Saturday, 12 November 2011

Eye of the Devil (1966)

EYE OF THE DEVIL is a British horror film that was directed by J. Lee Thompson and released by MGM in August 1966.  It stars Deborah Kerr, David Niven, Donald Pleasence, Edward Mulhare, Flora Robson, Sharon Tate, David Hemmings, Emlyn Williams and John Le Mesurier.  It tells the story of an Anglo-French aristocrat who is summoned back to his family estate in France because a drought has affected the vineyards.  When his wife and children join him there, they find he has become obsessed with the pagan belief that a sacrifice must be made to save the crops.


This is very much a prestige production: it was made by a major studio, has major stars, expensive location shooting and what you might describe as a 'literary' feel to it.  It's a bit like what you'd expect if Merchant-Ivory ever made a horror film; in other words it's stately, refined and sadly rather dull.  That's not to say literary horror films, for want of a better expression, can't work; THE INNOCENTS (1961) is a good example of one that does; THE HAUNTING (1963) another.  But EYE OF THE DEVIL doesn't work, in my opinion, and I'll try to explain why.

I think the main reason the film fails is because of the nature of the production.  MGM were clearly trying to attract an audience that wouldn't normally choose to see a horror film.  As I said earlier, the talent attached to this project indicates high quality, refined entertainment and I think the film was actually made with that goal in mind.  That is to say, the focus was not so much on producing a frightening or disturbing film as it was on producing a glossy, 'quality' piece of work.  I don't get the impression from watching the film that at any time anyone actually sat down and said 'Right, how are we going to frighten the punters?'  In fact, it's almost as if the producers specifically wanted to reject anything that might associate the film with low budget, low status genre pictures, e.g. Hammer productions.  And I think that's it in a nutshell: this is a genre film that doesn't want to be a genre film; this is a horror film that wishes it wasn't; this is a film that wishes it could jettison the plot and just be an elegant film about elegant people in an elegant setting.

David Niven, urbane as ever
The upshot is that what remains looks elegant but completely fails to engage as a story.  The photography (by Erwin Hillier) is exemplary throughout but the film is restrained when it should be insane, it's bloodless when it should be graphic and it's dull when it should be thrilling.  The casting doesn't help: David Niven is urbane enough to look like a French aristocrat but isn't able to convince as a man driven to the point of insanity by the weight of tradition.  David Hemmings and Sharon Tate are modishly cast and given nothing to do.  Moreover, Tate is dubbed throughout which suggests she was cast for her looks and media profile rather than acting ability.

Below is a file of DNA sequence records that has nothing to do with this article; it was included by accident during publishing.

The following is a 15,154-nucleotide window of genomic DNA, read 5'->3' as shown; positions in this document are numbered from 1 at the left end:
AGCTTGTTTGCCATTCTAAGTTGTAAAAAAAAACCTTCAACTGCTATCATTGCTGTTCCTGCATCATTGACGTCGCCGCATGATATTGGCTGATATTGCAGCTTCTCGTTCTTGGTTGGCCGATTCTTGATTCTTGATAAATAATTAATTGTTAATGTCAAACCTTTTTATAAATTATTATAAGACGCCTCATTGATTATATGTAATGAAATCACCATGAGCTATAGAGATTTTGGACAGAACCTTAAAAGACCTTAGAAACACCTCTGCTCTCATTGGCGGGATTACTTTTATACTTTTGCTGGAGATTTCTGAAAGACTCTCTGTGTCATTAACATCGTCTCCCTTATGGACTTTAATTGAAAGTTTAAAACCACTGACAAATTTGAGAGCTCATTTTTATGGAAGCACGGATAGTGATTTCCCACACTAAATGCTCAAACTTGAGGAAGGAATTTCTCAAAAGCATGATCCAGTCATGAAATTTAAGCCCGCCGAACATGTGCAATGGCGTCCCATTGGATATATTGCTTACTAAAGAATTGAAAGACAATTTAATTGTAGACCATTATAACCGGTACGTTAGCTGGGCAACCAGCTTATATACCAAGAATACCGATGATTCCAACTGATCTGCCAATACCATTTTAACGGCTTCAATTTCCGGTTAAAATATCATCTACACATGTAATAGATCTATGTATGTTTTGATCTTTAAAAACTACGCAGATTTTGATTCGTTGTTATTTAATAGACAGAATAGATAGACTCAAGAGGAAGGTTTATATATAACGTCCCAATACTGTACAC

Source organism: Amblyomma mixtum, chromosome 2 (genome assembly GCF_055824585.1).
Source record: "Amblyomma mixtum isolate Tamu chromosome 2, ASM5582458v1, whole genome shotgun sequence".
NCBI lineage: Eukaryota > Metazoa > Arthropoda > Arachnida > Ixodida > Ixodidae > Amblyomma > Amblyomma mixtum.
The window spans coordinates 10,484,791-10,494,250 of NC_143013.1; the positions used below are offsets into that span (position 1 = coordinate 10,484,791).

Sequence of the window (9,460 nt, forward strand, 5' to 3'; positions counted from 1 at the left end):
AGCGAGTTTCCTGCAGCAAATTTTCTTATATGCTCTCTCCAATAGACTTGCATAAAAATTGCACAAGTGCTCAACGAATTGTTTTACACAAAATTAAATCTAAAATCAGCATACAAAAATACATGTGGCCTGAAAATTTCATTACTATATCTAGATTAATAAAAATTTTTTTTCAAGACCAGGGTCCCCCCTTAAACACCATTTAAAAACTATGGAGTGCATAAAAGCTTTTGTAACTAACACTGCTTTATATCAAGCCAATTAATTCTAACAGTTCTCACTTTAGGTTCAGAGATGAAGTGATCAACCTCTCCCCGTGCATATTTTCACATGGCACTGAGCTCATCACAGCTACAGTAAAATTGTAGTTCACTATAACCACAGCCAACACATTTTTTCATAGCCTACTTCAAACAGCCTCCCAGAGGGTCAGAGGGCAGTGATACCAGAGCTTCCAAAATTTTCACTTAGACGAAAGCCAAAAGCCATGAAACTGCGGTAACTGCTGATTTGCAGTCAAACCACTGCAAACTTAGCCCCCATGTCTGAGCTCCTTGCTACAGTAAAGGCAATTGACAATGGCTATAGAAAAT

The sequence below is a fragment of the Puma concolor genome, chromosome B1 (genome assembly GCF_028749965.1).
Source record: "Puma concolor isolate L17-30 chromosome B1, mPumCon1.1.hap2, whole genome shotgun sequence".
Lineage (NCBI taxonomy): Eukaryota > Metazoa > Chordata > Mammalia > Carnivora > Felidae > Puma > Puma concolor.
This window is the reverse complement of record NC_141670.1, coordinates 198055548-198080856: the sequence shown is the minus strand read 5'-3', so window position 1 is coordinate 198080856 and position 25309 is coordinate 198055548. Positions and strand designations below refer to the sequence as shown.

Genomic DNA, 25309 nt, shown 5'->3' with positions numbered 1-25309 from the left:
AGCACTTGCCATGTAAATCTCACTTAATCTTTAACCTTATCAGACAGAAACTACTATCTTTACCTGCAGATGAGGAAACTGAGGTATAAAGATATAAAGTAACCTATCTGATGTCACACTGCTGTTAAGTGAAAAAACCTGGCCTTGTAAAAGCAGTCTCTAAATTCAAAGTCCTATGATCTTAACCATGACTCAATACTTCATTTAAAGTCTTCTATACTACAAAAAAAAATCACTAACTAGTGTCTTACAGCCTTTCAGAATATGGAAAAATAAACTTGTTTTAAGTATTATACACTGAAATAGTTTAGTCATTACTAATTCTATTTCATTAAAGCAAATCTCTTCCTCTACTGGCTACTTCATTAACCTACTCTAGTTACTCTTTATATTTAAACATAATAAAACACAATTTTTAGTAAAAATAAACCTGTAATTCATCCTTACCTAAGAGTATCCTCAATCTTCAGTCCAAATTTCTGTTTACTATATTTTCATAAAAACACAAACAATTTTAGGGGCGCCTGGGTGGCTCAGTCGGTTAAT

Deborah Kerr (L), Sharon Tate (C) and David Hemmings (R)
That said, a couple of moments stand out and they both feature Tate.  One sequence sees her bewitch Kerr and lead her to the edge of the battlements on the chateau's vertiginous roof.  Another sees her masochistically revelling in a whipping meted out to her by Niven.  The latter in particular shows a glimpse of the abandon that is required to bring these pagan stories to life; think of THE WICKER MAN (1973) and how that is handled.

Sharon Tate
One final word about the setting.  EYE OF THE DEVIL was shot on location at the Chateau de Hautefort in the Dordogne and it's absolutely stunning, a natural film location if ever there was one.  You can read about it and see images here.


Film anorak notes:

  • Director J. Lee Thompson was your quintessential director for hire and just about the last person you would ever consider applying auteur theory to.  He seemingly took on just any job that was offered to him and did a professional but totally anonymous job on them all.  Credit where it's due though, he was capable of turning out efficient movies: ICE COLD IN ALEX (1958), THE GUNS OF NAVARONE (1961) and CAPE FEAR (1962) are all his.  After the hits dried up he took to working in genre pictures, often with Charles Bronson.  He also made a couple of sequels in the PLANET OF THE APES series, and the long-winded slasher HAPPY BIRTHDAY TO ME (1981).
  • Sharon Tate was just making her way in movies when she was murdered by the members of the Charles Manson gang, a crime still shocking today for its brutality and senselessness.  Roman Polanski, who was Tate's husband and father of the baby she was carrying when she died, was naturally profoundly affected by her murder; his first film to be released after her death was the bleak, disturbing and blood-soaked adaptation of MACBETH (1971).
  • Edward Mulhare, who plays Deborah Kerr's best friend, was best known as Devon Miles - The Hoff's boss in the TV series KNIGHT RIDER.

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